Particular interest – not only in Germany, but also elsewhere – is taken in the market control set up by the N.F.E., which is more consistently carried out than any corresponding system introduced in other parts of the world. The successes achieved prove that the fundamental principles underlying the German system are sound. According to the calculations of the Institute for the Study of the Business Cycle, the proceeds derived from the sale of agricultural produce increased in value from 6,400,000,000 to 8,800,000,000 reichsmarks during the three years that have passed since the introduction of the control system, whilst the prices payable by consumers did not undergo a rise in any way comparable to the benefit obtained by the producers.
The special features of the market control system have originated from the following facts:
Germany has neither the size and the natural resources of such a country as the United States, nor does she possess an overseas empire, as does, for instance, Great Britain. Although she has become largely industrialised, she has not abandoned her agricultural basis. Her soil is none too rich, and has nevertheless to support a population numbering about 360 to the square mile. Regional differences, especially between the chief centres of food production and food consumption, are very considerable. The number of small and medium-sized agricultural undertakings is also very large, which adds to the difficulty of organising them. Thus, neither the market policy of the overseas countries with their surplus production nor that of the countries relying upon measures for the protection of the price-level could be adopted. It would have been a mistake to give one-sided assistance to the farmer, whilst leaving the position of the consumer as it was. The method that had to be applied was that of guiding and supervising imports and of regulating the accumulation of stores containing such foodstuffs as cannot be produced at home. Moreover, regard had to be paid to the special social structure of Germany; and this could only be done by making the market organisation very comprehensive.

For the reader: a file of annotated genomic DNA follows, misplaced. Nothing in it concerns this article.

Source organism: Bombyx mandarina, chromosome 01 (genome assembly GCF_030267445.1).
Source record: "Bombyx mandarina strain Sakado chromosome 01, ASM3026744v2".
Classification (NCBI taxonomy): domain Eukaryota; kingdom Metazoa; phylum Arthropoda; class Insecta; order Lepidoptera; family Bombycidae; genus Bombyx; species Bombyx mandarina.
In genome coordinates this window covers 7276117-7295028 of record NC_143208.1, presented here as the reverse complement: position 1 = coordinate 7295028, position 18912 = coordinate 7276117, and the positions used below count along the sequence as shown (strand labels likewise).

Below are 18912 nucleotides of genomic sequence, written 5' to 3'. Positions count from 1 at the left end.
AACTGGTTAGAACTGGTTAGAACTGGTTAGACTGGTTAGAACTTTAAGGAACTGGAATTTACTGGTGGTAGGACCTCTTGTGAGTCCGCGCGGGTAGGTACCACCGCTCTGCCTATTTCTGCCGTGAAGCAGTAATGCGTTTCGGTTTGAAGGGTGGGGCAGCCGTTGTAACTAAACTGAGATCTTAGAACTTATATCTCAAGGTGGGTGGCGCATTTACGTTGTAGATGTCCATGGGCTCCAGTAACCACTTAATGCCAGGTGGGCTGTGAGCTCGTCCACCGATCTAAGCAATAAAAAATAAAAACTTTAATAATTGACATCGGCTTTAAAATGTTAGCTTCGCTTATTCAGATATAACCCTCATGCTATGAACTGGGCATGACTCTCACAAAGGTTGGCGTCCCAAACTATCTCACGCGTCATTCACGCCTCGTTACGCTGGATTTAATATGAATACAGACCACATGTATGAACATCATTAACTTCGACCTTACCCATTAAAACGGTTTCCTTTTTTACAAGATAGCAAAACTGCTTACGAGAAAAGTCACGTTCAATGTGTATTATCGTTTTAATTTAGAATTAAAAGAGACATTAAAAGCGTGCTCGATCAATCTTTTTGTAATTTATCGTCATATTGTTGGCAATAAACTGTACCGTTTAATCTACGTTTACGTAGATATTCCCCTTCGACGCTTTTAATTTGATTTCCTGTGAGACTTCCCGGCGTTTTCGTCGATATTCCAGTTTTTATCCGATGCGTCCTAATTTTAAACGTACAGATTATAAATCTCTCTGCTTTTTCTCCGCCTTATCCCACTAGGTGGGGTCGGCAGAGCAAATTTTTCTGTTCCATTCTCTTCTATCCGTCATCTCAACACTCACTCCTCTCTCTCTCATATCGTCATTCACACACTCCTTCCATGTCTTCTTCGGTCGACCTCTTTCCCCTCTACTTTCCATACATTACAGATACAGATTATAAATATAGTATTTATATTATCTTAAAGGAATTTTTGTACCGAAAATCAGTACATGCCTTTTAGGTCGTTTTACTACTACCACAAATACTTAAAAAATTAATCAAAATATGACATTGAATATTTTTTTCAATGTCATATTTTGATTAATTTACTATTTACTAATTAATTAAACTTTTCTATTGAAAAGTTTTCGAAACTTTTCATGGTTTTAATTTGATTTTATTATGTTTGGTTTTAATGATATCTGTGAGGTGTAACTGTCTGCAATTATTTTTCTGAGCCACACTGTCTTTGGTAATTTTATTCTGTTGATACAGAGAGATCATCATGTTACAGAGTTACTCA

The introduction of that organisation presented some considerable difficulties. The various markets were in a condition bordering on chaos. In almost all of them the speculative character of the wholesale trade tended to augment the lack of proper organisation. The uncontrolled influence of the prices ruling in the world’s markets reduced those obtainable at home to a ruinous level and made production unremunerative. The unscrupulous competition among dealers led to widespread insolvency, the consequences of which were most disastrous to the farmer. Unfair business methods and an excessive number of middlemen helped to aggravate the position still further, more particularly in the “upgrading” industries.
The first step towards the restoration of healthy conditions was the reorganisation of the milk market by the National Commissioner for the Milk Trade. The experience thus gained was subsequently utilised when the final regulations were drawn up. It goes without saying that, in doing so, due regard was paid, to the peculiarities of the local markets and of the individual dairy products. The terms of delivery as between the farmers, the dairies and the retail trade were defined. Prices and price margins corresponding to the work done by each section and to the purchasing capacity of the consumers were fixed, and excessive margins were reduced. Unremunerative undertakings were shut down against payment of compensation, and undertakings essentially necessary to the country’s economic interests were encouraged. Special importance was attached to the production of high-class goods and to standardisation. The recent N.F.E. Show held at Frankfort has furnished convincing evidence of the high degree of efficiency attained by these methods. Prices have now been stabilised, both as regards the farmer and the consumer. What was considered impossible a short while ago has been achieved – the price of butter has, for instance, remained unchanged for two years and a half, and the same remark applies to most of the other kinds of agricultural produce. The interference of speculators and vested interests has been eliminated, notably in the grain trade. Prices no longer fall to pieces when the harvest has been particularly abundant. Neither the quality nor the extent of each farmer’s production is subject to any control. He can produce what he likes and as much as he likes. The market regulations will always enable him to sell at adequate prices those commodities for which there is a general demand. The number of middlemen in the process of distribution has been reduced to a minimum. During the preceding economic era, production was rationalised. To-day it has become necessary to organise the distribution-and therefore the supply – of the goods in accordance with the dictates of common sense, without restricting production in any way. This makes it possible to effect enormous savings, which can then be utilised for the benefit of the producer or the consumer. The increase in the yield of agricultural production is mainly due to such savings.